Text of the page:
Sun, 06 Feb 2000

The latest generation of mobiles

JAKARTA (JP): Starting your car engine or turning down the volume of your radio with your cellular phone? Very soon you will be able to do it. Mobile phone makers have been moving into the next generation of technology with the introduction of various types of wireless communications over the past two decades.

Wireless communications products will be equipped with the so- called blue-tooth system, creating cellular phones that operate just like a remote control. Blue-tooth products also offer quick and reliable data and audio exchange with other blue-tooth- adapted devices.

This is the age of ease, or laziness, depending on your point of view, where value-added features are created to spoil humans.

These value-added features then become significant weapons in the war to grab loyal cellular users. This will be particularly true in the planned generation of convergence, which will result in cellular phones with much greater possibilities.

The current generation of cellular phone systems include GSM, AMPS and CDMA, and the next generation of wireless technology will include devices which will work in two gigahertz.

Future wireless systems will provide users not only voice, text and audio features, but also high-quality images and video in the wideband frequency. This will include interactive news delivery (voice, video, e-mail, graphics), interactive audio, Internet games and video conferencing with file transfer capability.

GSM (Global System for Mobile Communications), is now the definitive worldwide standard for wireless communications.

The GSM Association claims that there are now a quarter of a billion GSM users in the world.

"In 1992, there were just 250,000 GSM users in the world. Now that market has increased a thousand times to reach 250 million -- which means one in every 25 people in the world have a GSM phone. And yet the pace of growth continues to increase dramatically," says Michael Stocks, chairman of the GSM Association.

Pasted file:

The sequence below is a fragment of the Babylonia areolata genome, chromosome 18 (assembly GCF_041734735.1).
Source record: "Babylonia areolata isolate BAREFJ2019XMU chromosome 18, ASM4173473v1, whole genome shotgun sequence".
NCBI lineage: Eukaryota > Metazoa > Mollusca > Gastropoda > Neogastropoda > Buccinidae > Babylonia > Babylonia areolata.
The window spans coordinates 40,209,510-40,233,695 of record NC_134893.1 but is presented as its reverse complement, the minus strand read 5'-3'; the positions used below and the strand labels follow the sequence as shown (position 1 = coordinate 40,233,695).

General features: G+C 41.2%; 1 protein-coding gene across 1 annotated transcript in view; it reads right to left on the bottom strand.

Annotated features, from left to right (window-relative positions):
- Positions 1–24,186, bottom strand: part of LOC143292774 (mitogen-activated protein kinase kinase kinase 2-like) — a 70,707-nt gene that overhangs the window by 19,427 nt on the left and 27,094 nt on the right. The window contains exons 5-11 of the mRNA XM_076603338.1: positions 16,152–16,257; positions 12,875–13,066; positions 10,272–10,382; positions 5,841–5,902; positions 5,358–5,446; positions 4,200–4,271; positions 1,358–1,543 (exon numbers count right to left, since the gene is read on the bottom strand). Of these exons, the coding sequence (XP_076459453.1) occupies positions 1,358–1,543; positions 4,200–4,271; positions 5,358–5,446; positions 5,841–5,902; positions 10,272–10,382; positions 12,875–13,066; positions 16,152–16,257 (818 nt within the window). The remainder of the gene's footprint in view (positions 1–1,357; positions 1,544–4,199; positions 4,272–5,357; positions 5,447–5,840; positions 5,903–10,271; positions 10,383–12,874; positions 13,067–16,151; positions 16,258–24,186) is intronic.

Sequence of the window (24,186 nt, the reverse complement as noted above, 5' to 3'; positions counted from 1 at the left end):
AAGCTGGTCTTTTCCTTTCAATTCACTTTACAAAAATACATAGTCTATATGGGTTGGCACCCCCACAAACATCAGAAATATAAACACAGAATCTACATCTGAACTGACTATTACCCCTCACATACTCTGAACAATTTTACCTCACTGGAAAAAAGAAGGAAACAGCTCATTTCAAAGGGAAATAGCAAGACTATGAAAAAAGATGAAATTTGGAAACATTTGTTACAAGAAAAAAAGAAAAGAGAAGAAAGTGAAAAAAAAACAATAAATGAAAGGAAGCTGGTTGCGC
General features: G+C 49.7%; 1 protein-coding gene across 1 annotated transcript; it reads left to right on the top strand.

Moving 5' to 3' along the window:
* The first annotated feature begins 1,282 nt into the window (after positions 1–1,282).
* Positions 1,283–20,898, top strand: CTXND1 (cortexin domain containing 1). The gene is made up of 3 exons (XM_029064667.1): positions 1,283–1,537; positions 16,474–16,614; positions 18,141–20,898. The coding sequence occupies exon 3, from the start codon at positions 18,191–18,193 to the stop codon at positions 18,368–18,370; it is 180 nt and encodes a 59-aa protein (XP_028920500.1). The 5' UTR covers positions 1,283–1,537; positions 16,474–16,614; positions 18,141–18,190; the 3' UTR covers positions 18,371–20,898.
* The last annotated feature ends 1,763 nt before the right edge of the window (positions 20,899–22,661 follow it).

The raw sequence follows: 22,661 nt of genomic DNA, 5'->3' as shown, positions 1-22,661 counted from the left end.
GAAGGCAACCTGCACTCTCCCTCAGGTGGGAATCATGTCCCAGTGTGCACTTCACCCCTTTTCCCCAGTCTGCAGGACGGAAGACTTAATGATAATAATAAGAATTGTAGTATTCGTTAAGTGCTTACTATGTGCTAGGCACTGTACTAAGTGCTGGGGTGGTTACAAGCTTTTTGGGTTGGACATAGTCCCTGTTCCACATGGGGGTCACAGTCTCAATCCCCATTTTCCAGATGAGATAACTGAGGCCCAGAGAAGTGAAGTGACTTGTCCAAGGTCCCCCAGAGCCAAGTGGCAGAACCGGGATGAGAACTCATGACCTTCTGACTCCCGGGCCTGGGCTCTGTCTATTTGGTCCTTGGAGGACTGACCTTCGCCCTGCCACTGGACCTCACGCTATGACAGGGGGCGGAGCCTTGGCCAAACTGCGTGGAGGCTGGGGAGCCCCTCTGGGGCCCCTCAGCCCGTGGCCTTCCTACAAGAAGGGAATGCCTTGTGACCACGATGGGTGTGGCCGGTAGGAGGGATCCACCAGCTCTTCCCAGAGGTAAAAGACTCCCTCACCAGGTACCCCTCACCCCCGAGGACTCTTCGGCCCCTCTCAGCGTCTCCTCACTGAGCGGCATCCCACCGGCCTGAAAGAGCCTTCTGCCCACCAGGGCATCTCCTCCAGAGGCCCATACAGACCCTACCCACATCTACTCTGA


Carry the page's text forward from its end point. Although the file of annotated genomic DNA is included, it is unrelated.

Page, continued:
GSM technology evolved from GSM 900 (working in 900 megahertz), to GSM 1800 (1.8 gigahertz), to WAP (Wireless Application Protocol), to GPRS (General Package Radio Service), to EDGE (Enhanced Data-rates for GSM Evolution) and finally -- for the time being -- to UMTS (the Universal Mobile Telecommunications System), also known as 3G.

3G is the generic term used for the next generation of mobile communications systems. 3G systems will provide enhanced services for those services currently available today, such as voice, text and data. UMTS is part of the International Telecommunications Union (ITU)'s IMT-2000 vision of a global family of third- generation mobile communications systems.

The technology for 3G systems and services are currently under development across the industry.

IMT-2000 is the term used by the ITU as the specification for 3G services, based upon a "family" of compatible standards, of which a GSM-based evolution is set to be the most widespread.

Third generation mobile technology will not only deliver a wide variety of wireless services, it will also herald a new era of services that combine high-speed mobile access with Mobile Multimedia and Internet Protocol-based services.


There is no question that cellular phone manufacturers must follow this technology evolution, in addition to creating colorful features for their handsets.